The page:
Eventually she asks about the image again. “I said we would come back to this, and I want to make sure we don’t run out of time. With that boundary of the blanket, could you talk about the image now?”
I try, I really try, but the words just will not come out. I can’t say it. “I can’t. I just can’t.”
“It’s okay, take your time. We have time. We can always come back to this next time.” Bea says soothingingly.
“No…..I just…..it’s like I’m making it into a deal and now you expect a big thing. It really……… it’s just this stupid little piece that shouldn’t be so upsetting!”
“Is it part of a memory that we have talked about before?” She sounds curious, like maybe she is wanting more Information so she can figure out the best way to approach it.
“Yes….no. Sort of. It’s a piece of…well, it’s a thing that probably we did talk about a memory but it’s not something we ever….it’s just this detail that I don’t know how to say and it’s awfully upsetting for just a small detail.” My eyes fill with tears as I speak.
“The details. Those tiny pieces make things hard sometimes. I’ll never forget when a professor told me that the emotions and the story, the trauma, it is all in the details. The pain lives in the details. So it makes perfect sense that the details would feel so difficult to share.”
I struggle some more, trying to get the words out, and find a way to share this disturbing image. I take so long that Bea tells me that it’s time to start to come back, to get ready to go. “I know you have a full day to get on with, and I am going to go walk my dogs before this afternoon’s appointments. It’s nice out again, it looks like the sun should be out for most of the day.”
I don’t say anything, but my brain goes into overdrive trying to find a way to blurt out the words before I leave.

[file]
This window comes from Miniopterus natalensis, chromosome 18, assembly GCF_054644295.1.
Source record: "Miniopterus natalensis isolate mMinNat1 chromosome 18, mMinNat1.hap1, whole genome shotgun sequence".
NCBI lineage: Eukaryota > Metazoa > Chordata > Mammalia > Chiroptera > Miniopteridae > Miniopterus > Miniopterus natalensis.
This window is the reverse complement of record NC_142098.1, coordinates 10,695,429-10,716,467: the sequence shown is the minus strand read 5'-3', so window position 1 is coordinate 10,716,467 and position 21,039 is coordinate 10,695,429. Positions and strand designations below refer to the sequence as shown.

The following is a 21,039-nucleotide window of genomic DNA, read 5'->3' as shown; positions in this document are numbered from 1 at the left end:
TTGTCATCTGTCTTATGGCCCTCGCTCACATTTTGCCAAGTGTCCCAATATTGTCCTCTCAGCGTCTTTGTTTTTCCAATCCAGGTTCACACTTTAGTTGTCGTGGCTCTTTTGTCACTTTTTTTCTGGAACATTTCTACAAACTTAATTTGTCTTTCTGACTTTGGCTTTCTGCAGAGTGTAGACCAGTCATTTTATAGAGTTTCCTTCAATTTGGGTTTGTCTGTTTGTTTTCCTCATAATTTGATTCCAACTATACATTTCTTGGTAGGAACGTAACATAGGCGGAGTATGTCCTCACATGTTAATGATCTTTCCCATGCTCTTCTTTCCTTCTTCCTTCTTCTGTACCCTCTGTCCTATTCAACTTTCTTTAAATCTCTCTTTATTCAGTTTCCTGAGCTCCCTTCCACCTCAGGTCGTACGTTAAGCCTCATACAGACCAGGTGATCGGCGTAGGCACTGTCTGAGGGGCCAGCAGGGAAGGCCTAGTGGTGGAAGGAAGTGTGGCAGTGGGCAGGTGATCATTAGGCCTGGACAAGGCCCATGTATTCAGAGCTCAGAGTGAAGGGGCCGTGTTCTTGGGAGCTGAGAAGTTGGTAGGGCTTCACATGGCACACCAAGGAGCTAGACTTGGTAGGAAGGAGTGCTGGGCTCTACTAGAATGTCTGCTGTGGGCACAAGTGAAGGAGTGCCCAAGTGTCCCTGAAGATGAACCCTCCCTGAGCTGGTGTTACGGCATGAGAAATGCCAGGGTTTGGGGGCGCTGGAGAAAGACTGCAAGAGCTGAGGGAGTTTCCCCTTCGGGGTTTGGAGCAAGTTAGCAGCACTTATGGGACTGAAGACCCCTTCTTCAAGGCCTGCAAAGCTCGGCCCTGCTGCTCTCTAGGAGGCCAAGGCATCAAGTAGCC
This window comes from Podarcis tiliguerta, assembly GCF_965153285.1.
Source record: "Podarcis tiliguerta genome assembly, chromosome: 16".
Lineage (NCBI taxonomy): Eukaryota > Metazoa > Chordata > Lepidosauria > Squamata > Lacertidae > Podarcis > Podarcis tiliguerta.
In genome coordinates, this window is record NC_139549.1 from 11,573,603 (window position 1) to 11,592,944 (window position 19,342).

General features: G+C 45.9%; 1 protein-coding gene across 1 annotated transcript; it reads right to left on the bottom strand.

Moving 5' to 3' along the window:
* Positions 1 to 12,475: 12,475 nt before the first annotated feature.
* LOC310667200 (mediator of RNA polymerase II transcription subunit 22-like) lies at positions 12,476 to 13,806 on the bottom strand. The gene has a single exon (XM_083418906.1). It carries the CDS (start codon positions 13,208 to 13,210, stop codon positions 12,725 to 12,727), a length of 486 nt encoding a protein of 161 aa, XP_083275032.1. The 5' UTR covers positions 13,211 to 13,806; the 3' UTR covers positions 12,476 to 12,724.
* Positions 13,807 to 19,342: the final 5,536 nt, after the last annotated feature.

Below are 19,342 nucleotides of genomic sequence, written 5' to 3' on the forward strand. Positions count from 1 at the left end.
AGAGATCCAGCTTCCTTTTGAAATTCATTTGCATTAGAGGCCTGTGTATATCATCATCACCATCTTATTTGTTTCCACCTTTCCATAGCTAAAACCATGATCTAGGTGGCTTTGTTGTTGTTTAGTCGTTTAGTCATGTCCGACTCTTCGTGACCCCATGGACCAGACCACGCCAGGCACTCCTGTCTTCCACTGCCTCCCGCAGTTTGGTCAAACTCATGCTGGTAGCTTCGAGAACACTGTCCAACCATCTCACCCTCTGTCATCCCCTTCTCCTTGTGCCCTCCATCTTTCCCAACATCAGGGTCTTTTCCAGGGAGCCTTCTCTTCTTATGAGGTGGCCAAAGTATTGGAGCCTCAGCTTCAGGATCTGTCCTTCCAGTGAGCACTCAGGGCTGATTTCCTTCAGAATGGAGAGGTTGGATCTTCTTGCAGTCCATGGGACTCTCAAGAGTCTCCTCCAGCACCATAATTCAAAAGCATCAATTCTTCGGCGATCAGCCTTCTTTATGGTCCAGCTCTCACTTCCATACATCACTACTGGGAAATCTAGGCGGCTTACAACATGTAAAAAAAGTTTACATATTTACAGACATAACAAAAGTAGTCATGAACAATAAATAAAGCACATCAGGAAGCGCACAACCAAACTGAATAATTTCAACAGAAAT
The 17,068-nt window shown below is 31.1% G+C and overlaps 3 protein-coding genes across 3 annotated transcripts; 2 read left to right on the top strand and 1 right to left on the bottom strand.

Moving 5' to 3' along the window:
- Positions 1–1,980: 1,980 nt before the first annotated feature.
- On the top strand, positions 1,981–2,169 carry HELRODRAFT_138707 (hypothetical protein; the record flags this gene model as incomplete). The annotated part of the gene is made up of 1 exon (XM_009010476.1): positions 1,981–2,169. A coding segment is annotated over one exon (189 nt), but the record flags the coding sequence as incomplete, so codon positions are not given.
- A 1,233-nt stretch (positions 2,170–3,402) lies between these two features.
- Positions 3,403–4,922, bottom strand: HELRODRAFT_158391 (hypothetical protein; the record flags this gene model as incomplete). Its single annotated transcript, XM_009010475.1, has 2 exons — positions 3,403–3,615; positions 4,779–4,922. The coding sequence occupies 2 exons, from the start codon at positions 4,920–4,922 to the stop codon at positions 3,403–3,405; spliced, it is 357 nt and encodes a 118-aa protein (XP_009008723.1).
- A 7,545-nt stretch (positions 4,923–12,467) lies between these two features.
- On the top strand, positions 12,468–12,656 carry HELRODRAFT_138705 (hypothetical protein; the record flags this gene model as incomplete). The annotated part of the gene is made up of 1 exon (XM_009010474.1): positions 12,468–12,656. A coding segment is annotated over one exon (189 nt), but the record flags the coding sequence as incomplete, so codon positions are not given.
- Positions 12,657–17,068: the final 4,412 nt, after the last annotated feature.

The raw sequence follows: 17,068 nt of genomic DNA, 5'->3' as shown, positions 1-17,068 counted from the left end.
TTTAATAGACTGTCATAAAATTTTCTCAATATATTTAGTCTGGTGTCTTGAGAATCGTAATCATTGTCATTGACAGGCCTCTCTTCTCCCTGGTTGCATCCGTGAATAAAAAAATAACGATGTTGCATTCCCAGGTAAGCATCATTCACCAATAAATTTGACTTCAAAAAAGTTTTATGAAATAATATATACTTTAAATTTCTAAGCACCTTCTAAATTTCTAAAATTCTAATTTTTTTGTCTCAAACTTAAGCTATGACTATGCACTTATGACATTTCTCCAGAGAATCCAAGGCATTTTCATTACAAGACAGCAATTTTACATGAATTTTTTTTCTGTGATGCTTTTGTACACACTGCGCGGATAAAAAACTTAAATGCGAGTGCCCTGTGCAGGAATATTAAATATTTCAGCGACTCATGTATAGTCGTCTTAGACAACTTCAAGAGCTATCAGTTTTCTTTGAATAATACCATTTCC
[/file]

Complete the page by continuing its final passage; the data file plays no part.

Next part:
“Alice?” Bea says my name, a question, asking if I’m present enough to respond.
“Yeah, I’m here. I’m fine. I just…..trying…..I mean……I was trying to get words out.”
“Do you need to get the words out? If you need to talk about this, to get the words out, we can stay and do that. I don’t have any appointments until later this afternoon,” She says.
“So if I said it was really important and I needed to talk now, you would stay and we would talk?” I ask.
“Yes, absolutely,” she says with no hesitation. She is ready and willing to listen if I need her to. And she means it, of that I have no doubt.
“I’m okay. It can wait until Monday.” I say easily. I think I just needed to know she would stay, that I was worth listening to, that I mattered.
“Okay.” Bea draws the word out, surprised. She was planning to stay and listen. “If you decide it can’t wait, you can write it down, or email it. And I’m only a phone call away if you need to talk about it.”
“I know,” I tell her, and as I say it, I realize I do know. I believe deep down that Bea is here for me, that she isn’t leaving and that she will respond to me and listen to me and that it will be my choice to leave when I feel ready. Today, anyway, I know this to be true.